The too long, didn’t read version is this: USA Hockey (and society at large) is punishing the women’s team for not winning (financially) with a deck stacked against them to so ridiculous a degree that this game might not actually be winnable.
So what happens now?
Well the women are not currently slated to play at the IIHF World Championships which is an embarrassment to USA Hockey, particularly since the tournament is being played in the US. I don’t know what sort of revenue this causes them to miss out on. Whether any of it compels them to act ethically and morally remains to be seen.
“Doesn’t this hurt the women since they can’t build a following by not playing?”
In an extremely narrow lens, perhaps. But look at it this way, here are the women’s two choices:
A: Play hockey and take on the burden of training to maintain world-class athleticism under an organization that doesn’t support them for paltry compensation AND continue to perform their day jobs, you know, what actually makes them money, with additional stress.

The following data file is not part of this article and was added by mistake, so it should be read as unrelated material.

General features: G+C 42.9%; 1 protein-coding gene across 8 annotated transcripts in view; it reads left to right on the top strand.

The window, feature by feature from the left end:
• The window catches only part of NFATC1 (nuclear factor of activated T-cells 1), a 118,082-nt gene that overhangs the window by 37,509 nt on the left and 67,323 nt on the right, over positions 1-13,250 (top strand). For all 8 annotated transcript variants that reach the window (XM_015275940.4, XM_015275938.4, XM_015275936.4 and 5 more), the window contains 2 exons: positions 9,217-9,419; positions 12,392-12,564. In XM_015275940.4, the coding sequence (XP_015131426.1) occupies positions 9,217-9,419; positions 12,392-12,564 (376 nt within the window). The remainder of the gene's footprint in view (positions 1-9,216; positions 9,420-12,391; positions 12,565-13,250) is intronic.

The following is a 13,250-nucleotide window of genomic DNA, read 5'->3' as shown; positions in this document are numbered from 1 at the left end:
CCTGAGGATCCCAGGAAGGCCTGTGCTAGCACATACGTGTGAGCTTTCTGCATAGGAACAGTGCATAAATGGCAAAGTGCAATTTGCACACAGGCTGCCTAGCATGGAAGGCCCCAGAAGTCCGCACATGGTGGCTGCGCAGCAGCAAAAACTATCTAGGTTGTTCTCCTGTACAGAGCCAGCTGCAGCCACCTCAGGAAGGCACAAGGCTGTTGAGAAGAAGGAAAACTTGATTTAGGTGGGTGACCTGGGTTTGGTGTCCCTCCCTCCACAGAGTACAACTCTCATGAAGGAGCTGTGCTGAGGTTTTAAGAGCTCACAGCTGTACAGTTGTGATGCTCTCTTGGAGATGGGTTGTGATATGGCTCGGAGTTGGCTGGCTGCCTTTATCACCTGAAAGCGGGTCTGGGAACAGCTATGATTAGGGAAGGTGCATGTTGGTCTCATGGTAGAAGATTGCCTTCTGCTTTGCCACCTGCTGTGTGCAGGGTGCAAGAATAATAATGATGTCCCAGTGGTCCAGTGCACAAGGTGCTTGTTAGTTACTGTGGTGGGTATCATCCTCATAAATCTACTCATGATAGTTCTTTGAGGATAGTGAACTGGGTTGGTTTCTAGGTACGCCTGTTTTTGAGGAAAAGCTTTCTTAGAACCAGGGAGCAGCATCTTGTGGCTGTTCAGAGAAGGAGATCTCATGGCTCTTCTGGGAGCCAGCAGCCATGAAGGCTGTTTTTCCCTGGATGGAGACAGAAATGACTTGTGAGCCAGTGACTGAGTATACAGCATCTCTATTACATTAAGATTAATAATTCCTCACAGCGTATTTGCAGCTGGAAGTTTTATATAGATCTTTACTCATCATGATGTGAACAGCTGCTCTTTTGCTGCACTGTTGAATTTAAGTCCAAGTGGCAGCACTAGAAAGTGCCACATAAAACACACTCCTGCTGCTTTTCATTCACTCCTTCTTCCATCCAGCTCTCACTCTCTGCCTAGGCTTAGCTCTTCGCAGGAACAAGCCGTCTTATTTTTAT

B: Strike and perform their day jobs with less of an additional burden.
At the end of the day you need to buy food and pay rent. You want to play hockey.
“Aren’t women always going to bring in less revenue?”
I would ask what you’re basing that hypothesis on. I think I can hypothesize some of your assumptions though in the following “questions.”
“Women are less athletic, tall, strong, fast, etc. than men so the quality of play is worse.”
Well, good hockey isn’t predicated on any one of those things or even any particular combination. Wayne Gretzky was scrawny. Joe Finely once threw a lawnmower into the street. Who do you remember?
We don’t even know that for certain since (as illustrated above) women have fewer opportunities to develop their hockey skills from youth, fewer opportunities for high-quality coaching and training, and aren’t able to devote their entire lives to playing hockey. There are also several studies that suggest that women have better balance, a higher pain tolerance, and better judgment. Female athletes also have fewer legal issues than their male counterparts.
“Blah blah checking?”